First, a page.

People with diabetes have an increased risk of developing plantar fasciitis, a condition characterized by heel and foot pain. This discomfort is particularly aggravated when standing or when initially walking after prolonged periods of sitting. Plantar fasciitis is a common occurrence in individuals with diabetes, and it is important for them to be aware of this potential complication.
Individuals who have diabetes are particularly vulnerable to developing foot ulcers, a condition that can result in severe infections and even necessitate amputation if left untreated. Moreover, the inadequate blood flow associated with diabetes can impede the body’s ability to heal wounds effectively.
Having diabetes can significantly increase the risk of developing plantar fasciitis. This is primarily because diabetes can lead to poor circulation and nerve damage, both of which can contribute to the onset of this painful condition. If you are experiencing persistent symptoms of plantar fasciitis, it is crucial to consult with your doctor. They may recommend physical therapy as a potential treatment option to alleviate your symptoms and improve your foot health.
Physical therapists can guide you in safely stretching your plantar fascia and calf muscles, thus relieving pain. Furthermore, they offer education about the biomechanics of your feet for increased comfort.
Physical therapists can recommend shoe inserts that support your arch and take pressure off of the plantar fascia when walking or running. They may also suggest exercises to strengthen calf and lower leg muscles, as well as night splints to keep feet and calves stretched out at night.
Diabetes-associated hyperglycemia may increase the likelihood of developing plantar fasciitis. Studies have demonstrated that night splints can help alleviate morning pain and discomfort in these patients.
Dorsiflexion night splints, designed to keep the foot dorsiflexed while you sleep, have been found to be effective for treating chronic plantar fasciitis. *Powell M., Post W.R., Keener J. and Wearden S.
Certified Orthotists will determine the optimal design for you based on your condition and desired outcomes. In some cases, patients benefit from a boot night splint while others require a dorsal night splint.
If conservative treatments such as orthotic inserts, stretches and icing don’t help alleviate your symptoms, you may want to consider foot injections. These shots contain cortisone – a hormone naturally produced by your body which reduces inflammation and pain.
Plantar fasciitis is a condition that causes painful heel pain and appears to be more common among those with diabetes; however, the exact cause of this connection remains uncertain.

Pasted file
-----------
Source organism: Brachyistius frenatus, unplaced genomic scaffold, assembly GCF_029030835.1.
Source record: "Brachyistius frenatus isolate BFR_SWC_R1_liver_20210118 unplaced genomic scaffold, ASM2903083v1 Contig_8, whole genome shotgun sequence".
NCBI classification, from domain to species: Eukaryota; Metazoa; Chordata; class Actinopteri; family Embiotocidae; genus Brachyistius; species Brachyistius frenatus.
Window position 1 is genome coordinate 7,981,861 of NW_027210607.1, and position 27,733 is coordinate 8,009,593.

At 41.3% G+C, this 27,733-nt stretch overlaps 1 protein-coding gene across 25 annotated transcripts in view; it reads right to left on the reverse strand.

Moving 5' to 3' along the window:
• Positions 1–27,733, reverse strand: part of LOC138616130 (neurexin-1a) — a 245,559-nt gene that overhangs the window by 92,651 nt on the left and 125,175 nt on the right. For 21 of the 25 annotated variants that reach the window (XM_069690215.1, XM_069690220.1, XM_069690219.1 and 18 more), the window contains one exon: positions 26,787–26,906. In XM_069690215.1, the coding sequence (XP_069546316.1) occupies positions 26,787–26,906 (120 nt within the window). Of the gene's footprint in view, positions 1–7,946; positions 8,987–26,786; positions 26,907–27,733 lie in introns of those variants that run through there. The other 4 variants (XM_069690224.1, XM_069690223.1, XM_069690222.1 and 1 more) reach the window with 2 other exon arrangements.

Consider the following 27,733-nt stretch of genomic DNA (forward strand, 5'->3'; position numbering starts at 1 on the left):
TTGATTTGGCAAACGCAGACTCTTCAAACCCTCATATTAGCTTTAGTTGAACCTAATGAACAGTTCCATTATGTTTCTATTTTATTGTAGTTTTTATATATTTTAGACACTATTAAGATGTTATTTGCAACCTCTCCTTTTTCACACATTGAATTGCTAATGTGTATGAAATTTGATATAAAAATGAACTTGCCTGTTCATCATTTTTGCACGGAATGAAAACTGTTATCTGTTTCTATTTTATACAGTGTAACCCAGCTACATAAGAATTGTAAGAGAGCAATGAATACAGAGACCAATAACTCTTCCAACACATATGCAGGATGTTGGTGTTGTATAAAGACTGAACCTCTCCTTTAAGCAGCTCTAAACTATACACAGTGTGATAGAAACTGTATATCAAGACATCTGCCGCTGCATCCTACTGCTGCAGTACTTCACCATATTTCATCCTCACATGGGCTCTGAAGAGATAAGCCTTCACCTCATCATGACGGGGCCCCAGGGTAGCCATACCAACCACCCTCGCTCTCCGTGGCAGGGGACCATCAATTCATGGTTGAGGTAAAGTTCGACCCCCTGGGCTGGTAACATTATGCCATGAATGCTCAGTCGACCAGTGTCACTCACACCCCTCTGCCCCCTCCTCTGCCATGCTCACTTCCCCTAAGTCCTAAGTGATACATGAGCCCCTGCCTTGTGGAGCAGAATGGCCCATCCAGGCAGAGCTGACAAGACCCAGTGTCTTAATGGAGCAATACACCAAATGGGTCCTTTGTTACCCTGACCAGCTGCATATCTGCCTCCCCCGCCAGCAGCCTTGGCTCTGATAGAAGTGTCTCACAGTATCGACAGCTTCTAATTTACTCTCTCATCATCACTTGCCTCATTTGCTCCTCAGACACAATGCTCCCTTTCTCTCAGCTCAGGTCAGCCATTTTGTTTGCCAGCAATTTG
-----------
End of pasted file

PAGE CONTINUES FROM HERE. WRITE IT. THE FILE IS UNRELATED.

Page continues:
Researchers from the University of Pittsburgh School of Medicine have discovered that administering a fat injection into the foot may provide some relief for patients suffering from plantar fasciitis symptoms. While this technique remains promising, more research and randomized controlled trials are necessary before it can be considered an effective treatment for this condition.
If you are suffering from Plantar Fasciitis, one of the best ways to relieve pain is with orthotics. These shoe inserts correct for over-pronation and distribute weight evenly across your foot, decreasing pressure points and friction on your feet.
Diabetic orthotics can be either custom-made or store-bought, but it’s always best to consult a podiatrist beforehand to guarantee they are the proper fit for your feet.
Plastazote(c), the material preferred by podiatrists, should be applied over them for protection. Not only does it conform rapidly to your foot, providing a glove-like fit that reduces friction but also helps prevent blister or ulcer formation.
Are you suffering from foot pain due to Plantar Fasciitis? Global Podiatry in Chicago and Wheeling can provide custom-made diabetic orthotics. Not only will these work wonders for your feet, but they may help prevent severe damage as well.
Extracorporeal Shockwave Therapy
Shock wave therapy is a non-invasive treatment for muscular-skeletal disorders. It has been approved in the US for treating plantar fasciitis and tennis elbow, with more and more people turning to this non-invasive therapy.
Extracorporeal shock wave therapy (ESWT) sends acoustic waves into an inflamed area of the body to promote healing and reduce pain. Additionally, it breaks up any scarring that has penetrated tendons or ligaments.
ESWT is an alternative to surgery and platelet-rich plasma (PRP). It promotes tissue healing by stimulating the growth of new blood vessels and providing more nutrients in the area.
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